We all know Lorraine Bracco from the hit HBO series The Sopranos and from the hit movie Goodfellas and many other films, but the self-described nurturing mother and foodie is now gladly serving up love and romance in the new Hallmark movie, Welcome to Mama’s.
As part of the networks February “Loveuary” programming event, the new original movie is about Amy (Melanie Scrofano), best known for her work in Wynonna Earp, who inherits a beloved Brooklyn family Italian restaurant from her dear friend – best known as Mama, (Lorraine Bracco), after she passes away.
Amy, a restaurant manager, teams up with Frank, the charming and egotistical master chef (Daniel di Tomasso), whose cooking has become a little stale, and he is looking for his second chance. They hope to honor Mama’s rich legacy by relaunching the restaurant for the community that loves it and loved her many culinary delights – from her homemade pasta sauce — better known as gravy — to her Tiramisu.
Through flashbacks, we see the love and devotion that built the restaurant and sustained it for decades. We are witnesses to the lofty dream of a young couple opening Mama’s Trattoria in Brooklyn, how love and faith sustained them in the early days, and how family, food, and love kept her delighted customers coming back for more for decades.
Despite Amy and Frank’s differences, both personally and professionally, they discover that the most important ingredient for any recipe is always love.
“It was just a lovely story. I thought it was charming, and I’m really all in to have some nice, feel-good movies and TV,” Bracco exclusively tells Monsters & Critics. “The fact that I can have some kind of movies in my lifetime to show my two grandchildren makes me very happy because I have a lot of movies that I can’t show them.”
Read on for Monsters & Critics exclusive interview with Lorraine Bracco on The Sopranos, family, cooking, and many life lessons.
Monsters & Critics: Lorraine, how did you find out about this beautiful love story, Welcome to Mama’s?
Lorraine Bracco: They sent me the script, and I thought it was a lovely story. I really appreciated it.
M&C: How much cooking and eating was going on while you made this movie?
Lorraine Bracco: A lot of both! You know what was fun, our director [Allan Harmon] is a big foodie. So, he would be like, “You, you know how Lidia Bastianich makes her steaks?” And, “You know how Bobby Flay makes this or that?” It was a great deal of fun because we all loved the director. He was somebody who really loved this material, and I think we all felt that from him.
M&C: Speaking of the culinary arts, what are your favorite things to cook?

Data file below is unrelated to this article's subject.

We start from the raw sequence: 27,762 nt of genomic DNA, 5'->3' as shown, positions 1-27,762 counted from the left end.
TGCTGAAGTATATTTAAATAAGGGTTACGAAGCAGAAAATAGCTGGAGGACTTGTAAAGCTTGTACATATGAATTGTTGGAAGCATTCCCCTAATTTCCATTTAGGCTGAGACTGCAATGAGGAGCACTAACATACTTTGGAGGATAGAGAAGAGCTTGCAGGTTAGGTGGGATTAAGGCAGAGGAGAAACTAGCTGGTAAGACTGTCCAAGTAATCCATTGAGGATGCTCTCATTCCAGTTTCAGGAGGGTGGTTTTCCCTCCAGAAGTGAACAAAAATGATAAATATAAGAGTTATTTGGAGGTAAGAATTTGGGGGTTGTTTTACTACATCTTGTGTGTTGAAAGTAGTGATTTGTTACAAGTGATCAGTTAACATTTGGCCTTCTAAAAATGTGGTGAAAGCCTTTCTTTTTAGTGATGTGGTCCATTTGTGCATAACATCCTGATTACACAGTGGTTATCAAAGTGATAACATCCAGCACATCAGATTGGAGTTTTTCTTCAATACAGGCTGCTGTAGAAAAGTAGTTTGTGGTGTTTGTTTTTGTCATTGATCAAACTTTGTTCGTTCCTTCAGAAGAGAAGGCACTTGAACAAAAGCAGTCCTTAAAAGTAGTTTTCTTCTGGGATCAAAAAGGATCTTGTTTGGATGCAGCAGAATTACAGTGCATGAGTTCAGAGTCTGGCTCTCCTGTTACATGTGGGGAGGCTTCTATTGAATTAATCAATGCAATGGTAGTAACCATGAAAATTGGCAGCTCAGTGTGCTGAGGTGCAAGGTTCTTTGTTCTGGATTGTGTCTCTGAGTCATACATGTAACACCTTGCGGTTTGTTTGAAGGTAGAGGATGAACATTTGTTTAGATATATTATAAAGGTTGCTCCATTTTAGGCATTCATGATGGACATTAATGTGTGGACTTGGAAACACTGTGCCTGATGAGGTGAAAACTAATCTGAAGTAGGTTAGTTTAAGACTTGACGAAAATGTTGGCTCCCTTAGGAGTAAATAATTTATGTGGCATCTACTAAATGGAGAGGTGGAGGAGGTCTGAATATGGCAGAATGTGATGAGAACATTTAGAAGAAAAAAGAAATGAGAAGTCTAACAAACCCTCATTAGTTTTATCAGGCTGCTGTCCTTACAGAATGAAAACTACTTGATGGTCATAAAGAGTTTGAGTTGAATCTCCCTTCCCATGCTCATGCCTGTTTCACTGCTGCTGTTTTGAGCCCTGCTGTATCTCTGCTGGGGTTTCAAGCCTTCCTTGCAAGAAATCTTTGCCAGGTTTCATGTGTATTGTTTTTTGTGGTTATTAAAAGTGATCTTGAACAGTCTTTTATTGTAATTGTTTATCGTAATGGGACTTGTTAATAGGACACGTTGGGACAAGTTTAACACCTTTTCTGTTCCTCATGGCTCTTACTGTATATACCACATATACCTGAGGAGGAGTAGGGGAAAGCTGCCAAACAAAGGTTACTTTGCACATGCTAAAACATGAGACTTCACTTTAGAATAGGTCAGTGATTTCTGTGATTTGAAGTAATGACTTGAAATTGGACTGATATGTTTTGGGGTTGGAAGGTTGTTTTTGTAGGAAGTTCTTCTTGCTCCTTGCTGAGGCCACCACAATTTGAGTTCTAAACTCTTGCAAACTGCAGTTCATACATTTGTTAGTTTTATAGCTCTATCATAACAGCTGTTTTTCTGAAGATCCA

Lorraine Bracco: Oh, any kind of veggie. I’m a big roaster of vegetables and proteins – chicken, steak, or fish. Yeah, I enjoy cooking. I don’t bake as much because the kids don’t live with me anymore, which is probably a good thing.
M&C: What did you think the messages or themes of the movie were?
Lorraine Bracco: The generations of family. The fact that she didn’t have children of her own and took on this young little girl who had lost her mom. And always said to the dad, ‘There’s always welcome here.’ I loved the fact that people still can really care about other people.
M&C: What did it feel like when they were calling you “Mama?” You were everybody’s Mama.
Lorraine Bracco: All the kids call me mom or mama. They all, call me ‘mom this, mom that. ‘Let’s go to Mama Bracco’s’ I hear it all the time. Yes, I think that it’s funny that in life, sometimes your DNA shines through.
M&C: Do actors come up to you on different projects and ask you how you’ve stayed viable for so long in a difficult career and what advice you have for them?
Lorraine Bracco: You know, it was funny the other day when we were doing this movie, I didn’t feel great, I was sick. I had the tail end of bronchitis and I asked to get some soup. The actress who plays the young Amy says to me, “What!? You got soup!?” And I looked at her, and I said, “Yep, I’ve earned it.” So, we had a good laugh out of that.
M&C: Since you didn’t know anyone in the cast before the filming, how long did it take to feel comfortable with one another?
Lorraine Bracco: I wasn’t up there in Vancouver for a long time. I was up there for maybe a week. But everybody was so, so lovely. The crew was great, I loved the director. I loved the little girl. I loved my husband in this. He made me giggle, that’s how funny he was. I’d never really been there before, so it was a great little experience.
M&C: Did you have time that week to try any local fair, like the restaurants or shopping?
Lorraine Bracco: I had just one day to walk around, and the weather was beautiful. It wasn’t cold; all of it was really quite charming.
M&C: Would you do a Hallmark movie again?